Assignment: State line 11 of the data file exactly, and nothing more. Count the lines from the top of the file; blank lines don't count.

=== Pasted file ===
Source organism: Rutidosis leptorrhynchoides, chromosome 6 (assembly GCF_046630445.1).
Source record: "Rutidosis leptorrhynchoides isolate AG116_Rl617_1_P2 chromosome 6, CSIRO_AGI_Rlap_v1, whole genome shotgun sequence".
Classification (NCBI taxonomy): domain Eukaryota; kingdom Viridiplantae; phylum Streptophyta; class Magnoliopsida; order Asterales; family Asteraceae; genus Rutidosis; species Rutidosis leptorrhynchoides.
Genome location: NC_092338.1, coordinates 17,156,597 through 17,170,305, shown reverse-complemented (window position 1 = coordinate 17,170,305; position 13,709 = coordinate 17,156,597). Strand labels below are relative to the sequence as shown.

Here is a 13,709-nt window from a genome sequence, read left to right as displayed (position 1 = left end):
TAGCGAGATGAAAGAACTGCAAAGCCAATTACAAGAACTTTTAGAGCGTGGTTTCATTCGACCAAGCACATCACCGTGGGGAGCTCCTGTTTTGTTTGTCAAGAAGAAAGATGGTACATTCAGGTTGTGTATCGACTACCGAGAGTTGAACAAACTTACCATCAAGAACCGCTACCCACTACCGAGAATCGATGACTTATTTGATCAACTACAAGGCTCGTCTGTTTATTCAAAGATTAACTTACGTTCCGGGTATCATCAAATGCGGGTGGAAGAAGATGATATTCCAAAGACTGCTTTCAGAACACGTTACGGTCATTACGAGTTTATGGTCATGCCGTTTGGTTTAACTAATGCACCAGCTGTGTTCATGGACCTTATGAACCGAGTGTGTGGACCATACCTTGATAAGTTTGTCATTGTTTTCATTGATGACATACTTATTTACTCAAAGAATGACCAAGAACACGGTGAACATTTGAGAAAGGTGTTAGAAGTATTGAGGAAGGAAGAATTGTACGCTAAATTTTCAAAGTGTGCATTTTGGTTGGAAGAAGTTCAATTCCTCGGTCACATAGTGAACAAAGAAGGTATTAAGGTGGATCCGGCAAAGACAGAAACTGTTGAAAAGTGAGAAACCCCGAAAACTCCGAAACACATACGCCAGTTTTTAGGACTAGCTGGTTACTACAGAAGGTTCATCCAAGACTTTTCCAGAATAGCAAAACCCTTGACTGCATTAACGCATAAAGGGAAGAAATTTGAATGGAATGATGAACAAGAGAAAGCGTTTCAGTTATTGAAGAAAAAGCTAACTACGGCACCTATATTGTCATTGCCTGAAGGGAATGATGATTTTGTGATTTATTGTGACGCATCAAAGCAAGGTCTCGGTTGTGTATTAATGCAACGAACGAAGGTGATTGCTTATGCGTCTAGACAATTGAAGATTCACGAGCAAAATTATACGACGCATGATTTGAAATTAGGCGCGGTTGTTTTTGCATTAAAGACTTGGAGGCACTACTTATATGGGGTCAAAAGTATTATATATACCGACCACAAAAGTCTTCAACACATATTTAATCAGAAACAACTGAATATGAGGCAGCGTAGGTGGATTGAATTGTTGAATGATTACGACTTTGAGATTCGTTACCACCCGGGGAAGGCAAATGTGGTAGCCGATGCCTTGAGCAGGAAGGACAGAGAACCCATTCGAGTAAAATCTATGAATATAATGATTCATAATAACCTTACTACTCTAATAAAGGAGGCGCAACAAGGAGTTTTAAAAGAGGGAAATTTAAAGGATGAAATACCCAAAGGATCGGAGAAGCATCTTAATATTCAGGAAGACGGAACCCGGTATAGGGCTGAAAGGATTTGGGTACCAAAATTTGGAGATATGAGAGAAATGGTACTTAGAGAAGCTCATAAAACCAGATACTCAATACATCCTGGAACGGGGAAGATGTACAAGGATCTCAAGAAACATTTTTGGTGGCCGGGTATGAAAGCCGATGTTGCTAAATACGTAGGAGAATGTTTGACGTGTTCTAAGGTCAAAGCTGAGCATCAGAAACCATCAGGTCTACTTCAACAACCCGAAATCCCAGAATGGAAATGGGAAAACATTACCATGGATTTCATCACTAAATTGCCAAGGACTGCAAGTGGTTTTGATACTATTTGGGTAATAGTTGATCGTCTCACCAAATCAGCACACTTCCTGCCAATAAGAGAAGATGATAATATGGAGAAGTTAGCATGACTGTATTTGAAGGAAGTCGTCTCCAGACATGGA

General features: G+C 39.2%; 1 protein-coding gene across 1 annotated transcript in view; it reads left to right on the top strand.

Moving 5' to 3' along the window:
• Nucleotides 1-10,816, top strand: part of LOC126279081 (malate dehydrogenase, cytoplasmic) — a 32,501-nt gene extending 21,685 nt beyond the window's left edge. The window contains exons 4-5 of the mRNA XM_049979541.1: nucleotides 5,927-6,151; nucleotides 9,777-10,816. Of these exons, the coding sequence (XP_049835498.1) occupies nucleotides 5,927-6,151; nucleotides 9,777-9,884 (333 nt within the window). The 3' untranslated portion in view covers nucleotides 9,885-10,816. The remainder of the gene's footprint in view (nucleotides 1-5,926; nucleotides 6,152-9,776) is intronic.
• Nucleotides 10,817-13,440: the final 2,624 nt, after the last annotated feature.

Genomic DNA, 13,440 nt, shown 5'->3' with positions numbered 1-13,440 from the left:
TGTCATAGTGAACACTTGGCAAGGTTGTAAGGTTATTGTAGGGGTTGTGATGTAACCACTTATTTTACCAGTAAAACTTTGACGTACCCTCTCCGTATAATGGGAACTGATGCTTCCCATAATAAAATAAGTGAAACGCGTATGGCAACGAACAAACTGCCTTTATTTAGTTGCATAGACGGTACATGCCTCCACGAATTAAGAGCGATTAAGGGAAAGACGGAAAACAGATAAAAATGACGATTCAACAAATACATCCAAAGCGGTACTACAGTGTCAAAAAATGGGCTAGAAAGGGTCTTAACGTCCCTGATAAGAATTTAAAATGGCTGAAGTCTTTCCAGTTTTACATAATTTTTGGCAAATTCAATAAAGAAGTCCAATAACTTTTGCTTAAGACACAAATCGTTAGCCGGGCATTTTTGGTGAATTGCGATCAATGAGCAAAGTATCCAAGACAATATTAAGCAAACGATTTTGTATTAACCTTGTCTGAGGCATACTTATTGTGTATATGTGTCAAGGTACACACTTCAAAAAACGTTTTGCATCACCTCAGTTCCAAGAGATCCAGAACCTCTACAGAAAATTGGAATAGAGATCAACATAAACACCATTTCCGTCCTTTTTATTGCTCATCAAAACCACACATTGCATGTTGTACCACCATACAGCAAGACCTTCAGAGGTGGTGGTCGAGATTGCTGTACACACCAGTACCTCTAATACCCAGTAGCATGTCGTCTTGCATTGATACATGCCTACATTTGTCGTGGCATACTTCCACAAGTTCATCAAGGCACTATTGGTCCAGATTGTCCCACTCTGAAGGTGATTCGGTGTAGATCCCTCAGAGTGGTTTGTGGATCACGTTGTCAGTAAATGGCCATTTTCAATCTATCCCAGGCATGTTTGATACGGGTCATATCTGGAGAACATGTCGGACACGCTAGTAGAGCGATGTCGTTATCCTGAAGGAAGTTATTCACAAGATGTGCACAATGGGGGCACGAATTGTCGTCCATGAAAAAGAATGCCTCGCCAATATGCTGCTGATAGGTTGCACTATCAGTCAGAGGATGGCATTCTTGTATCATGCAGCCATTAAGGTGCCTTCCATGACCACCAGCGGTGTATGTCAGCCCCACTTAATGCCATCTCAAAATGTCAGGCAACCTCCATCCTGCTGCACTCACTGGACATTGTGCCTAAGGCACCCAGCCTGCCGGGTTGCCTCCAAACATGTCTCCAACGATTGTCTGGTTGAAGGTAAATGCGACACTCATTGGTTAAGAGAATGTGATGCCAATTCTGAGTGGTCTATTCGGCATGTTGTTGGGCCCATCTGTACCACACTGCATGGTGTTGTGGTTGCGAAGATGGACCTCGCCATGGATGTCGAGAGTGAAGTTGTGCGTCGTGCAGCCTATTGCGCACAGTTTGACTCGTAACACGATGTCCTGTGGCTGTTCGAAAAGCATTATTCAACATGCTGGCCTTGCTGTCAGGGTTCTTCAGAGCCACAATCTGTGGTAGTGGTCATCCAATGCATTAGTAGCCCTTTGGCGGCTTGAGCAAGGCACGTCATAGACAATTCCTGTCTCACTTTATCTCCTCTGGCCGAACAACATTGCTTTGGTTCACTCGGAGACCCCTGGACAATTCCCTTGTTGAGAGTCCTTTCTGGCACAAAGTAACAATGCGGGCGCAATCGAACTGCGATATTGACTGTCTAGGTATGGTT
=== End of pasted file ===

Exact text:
Genomic DNA, 13,440 nt, shown 5'->3' with positions numbered 1-13,440 from the left: